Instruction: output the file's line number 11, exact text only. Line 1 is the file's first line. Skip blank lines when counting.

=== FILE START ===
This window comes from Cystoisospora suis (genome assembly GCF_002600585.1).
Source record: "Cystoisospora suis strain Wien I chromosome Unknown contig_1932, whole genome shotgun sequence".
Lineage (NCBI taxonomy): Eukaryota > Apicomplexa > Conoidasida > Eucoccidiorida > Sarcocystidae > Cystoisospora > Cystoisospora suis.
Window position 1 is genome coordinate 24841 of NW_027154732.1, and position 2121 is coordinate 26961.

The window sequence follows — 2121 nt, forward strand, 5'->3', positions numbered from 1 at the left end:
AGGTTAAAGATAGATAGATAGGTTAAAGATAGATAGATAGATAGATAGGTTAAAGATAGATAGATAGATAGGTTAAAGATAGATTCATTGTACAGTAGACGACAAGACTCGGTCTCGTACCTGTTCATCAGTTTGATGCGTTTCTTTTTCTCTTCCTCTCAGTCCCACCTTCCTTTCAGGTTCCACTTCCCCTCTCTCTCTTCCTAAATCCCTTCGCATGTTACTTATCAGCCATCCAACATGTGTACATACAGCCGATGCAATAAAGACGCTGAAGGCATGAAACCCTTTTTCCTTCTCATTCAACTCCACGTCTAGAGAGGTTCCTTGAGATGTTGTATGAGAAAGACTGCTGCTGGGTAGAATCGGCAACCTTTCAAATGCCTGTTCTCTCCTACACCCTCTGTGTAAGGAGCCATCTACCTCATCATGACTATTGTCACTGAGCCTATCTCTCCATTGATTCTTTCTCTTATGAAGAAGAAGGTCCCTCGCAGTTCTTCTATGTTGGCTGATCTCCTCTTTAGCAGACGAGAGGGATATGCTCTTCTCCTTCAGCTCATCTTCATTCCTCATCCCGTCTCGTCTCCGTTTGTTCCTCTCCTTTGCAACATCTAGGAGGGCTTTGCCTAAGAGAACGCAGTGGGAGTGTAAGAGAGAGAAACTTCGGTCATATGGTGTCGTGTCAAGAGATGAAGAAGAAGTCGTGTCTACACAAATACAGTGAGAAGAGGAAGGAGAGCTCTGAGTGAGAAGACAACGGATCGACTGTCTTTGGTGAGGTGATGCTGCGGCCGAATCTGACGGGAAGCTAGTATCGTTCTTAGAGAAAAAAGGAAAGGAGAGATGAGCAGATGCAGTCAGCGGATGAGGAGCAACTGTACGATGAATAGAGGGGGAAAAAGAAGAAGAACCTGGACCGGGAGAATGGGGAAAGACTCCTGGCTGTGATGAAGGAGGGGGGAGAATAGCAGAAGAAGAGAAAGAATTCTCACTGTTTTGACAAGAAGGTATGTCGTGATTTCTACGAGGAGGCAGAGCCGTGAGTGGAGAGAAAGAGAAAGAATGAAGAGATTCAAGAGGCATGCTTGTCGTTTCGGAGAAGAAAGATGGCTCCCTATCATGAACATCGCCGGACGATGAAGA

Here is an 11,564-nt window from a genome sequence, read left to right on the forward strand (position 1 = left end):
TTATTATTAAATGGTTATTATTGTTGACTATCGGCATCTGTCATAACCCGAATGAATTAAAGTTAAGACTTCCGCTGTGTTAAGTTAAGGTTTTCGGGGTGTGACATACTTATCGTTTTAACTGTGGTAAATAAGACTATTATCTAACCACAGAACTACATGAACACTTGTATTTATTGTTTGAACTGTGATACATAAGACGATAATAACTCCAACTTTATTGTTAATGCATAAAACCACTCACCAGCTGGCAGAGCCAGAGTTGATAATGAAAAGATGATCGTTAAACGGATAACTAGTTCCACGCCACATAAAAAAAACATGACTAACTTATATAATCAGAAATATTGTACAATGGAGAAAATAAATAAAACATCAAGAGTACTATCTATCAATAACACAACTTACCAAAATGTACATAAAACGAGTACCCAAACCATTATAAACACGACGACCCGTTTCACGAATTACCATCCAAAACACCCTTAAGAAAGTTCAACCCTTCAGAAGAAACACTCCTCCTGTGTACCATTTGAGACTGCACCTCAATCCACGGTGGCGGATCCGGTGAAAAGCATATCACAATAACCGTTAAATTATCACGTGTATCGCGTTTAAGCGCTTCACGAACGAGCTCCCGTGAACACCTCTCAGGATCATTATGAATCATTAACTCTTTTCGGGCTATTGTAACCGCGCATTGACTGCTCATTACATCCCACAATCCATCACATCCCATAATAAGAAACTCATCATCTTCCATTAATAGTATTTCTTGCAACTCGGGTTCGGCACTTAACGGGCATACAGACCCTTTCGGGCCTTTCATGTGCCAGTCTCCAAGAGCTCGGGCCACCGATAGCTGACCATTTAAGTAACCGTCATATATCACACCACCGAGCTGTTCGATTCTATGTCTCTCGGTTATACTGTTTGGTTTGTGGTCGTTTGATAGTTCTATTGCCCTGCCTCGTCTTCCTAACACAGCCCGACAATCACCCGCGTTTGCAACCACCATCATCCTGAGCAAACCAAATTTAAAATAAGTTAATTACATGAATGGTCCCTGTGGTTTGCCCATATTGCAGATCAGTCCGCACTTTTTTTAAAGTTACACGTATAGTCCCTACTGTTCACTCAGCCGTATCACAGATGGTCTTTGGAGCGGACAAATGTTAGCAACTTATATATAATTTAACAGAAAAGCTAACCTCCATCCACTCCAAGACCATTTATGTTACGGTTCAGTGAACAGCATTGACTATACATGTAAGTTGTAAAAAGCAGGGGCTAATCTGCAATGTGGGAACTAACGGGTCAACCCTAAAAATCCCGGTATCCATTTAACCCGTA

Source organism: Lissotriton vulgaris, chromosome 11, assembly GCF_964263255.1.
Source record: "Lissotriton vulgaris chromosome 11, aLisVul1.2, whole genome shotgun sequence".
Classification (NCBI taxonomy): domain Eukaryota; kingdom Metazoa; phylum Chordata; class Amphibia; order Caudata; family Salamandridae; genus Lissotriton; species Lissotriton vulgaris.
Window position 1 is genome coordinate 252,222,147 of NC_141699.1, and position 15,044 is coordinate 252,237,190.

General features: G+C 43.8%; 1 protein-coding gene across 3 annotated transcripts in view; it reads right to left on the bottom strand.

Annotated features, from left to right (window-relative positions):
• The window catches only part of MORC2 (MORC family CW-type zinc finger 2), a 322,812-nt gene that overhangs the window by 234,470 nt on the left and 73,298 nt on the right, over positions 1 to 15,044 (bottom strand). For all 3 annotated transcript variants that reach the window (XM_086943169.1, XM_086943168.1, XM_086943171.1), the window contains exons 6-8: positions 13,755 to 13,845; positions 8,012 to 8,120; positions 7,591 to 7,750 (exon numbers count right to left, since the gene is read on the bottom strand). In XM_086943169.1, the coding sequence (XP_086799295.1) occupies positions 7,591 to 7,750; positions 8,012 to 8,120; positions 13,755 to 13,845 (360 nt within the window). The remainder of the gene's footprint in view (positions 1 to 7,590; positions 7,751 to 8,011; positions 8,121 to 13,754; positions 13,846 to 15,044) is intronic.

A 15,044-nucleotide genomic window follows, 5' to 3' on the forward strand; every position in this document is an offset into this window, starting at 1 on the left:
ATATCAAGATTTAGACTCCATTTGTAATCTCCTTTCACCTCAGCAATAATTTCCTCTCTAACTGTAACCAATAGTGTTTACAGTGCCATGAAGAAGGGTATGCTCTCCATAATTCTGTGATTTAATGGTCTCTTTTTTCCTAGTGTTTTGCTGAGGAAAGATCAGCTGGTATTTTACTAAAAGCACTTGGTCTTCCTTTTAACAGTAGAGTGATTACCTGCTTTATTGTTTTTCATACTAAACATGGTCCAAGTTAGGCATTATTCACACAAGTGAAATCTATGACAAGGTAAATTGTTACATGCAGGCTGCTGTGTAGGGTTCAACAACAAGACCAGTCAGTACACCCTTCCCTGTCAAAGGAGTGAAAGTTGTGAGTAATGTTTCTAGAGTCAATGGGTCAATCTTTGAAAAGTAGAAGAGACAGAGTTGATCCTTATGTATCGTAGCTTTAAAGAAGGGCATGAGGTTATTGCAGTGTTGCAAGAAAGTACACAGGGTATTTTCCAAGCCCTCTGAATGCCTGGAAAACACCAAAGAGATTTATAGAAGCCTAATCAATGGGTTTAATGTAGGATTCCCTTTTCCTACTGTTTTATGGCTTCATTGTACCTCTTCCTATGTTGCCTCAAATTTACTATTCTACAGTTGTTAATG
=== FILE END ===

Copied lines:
Classification (NCBI taxonomy): domain Eukaryota; kingdom Metazoa; phylum Chordata; class Amphibia; order Caudata; family Salamandridae; genus Lissotriton; species Lissotriton vulgaris.